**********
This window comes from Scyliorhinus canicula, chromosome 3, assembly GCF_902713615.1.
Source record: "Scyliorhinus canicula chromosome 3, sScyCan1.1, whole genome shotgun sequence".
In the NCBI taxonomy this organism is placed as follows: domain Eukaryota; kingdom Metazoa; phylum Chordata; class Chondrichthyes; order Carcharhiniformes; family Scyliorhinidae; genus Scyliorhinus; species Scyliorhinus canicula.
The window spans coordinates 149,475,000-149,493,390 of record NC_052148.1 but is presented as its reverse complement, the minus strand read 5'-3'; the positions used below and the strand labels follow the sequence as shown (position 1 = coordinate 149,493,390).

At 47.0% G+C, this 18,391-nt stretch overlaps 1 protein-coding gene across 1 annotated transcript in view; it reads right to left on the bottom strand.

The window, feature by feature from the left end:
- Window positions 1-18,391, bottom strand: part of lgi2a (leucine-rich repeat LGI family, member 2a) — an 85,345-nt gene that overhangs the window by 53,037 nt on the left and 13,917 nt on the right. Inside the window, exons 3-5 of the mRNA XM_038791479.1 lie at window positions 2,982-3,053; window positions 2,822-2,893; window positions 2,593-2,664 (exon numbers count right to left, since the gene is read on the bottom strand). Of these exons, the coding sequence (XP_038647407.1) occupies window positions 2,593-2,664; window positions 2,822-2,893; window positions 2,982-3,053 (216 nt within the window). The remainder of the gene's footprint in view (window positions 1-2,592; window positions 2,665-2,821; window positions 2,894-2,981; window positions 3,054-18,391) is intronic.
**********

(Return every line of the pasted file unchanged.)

This window comes from Scyliorhinus canicula, chromosome 3, assembly GCF_902713615.1.
Source record: "Scyliorhinus canicula chromosome 3, sScyCan1.1, whole genome shotgun sequence".
In the NCBI taxonomy this organism is placed as follows: domain Eukaryota; kingdom Metazoa; phylum Chordata; class Chondrichthyes; order Carcharhiniformes; family Scyliorhinidae; genus Scyliorhinus; species Scyliorhinus canicula.
The window spans coordinates 149,475,000-149,493,390 of record NC_052148.1 but is presented as its reverse complement, the minus strand read 5'-3'; the positions used below and the strand labels follow the sequence as shown (position 1 = coordinate 149,493,390).

At 47.0% G+C, this 18,391-nt stretch overlaps 1 protein-coding gene across 1 annotated transcript in view; it reads right to left on the bottom strand.

The window, feature by feature from the left end:
- Window positions 1-18,391, bottom strand: part of lgi2a (leucine-rich repeat LGI family, member 2a) — an 85,345-nt gene that overhangs the window by 53,037 nt on the left and 13,917 nt on the right. Inside the window, exons 3-5 of the mRNA XM_038791479.1 lie at window positions 2,982-3,053; window positions 2,822-2,893; window positions 2,593-2,664 (exon numbers count right to left, since the gene is read on the bottom strand). Of these exons, the coding sequence (XP_038647407.1) occupies window positions 2,593-2,664; window positions 2,822-2,893; window positions 2,982-3,053 (216 nt within the window). The remainder of the gene's footprint in view (window positions 1-2,592; window positions 2,665-2,821; window positions 2,894-2,981; window positions 3,054-18,391) is intronic.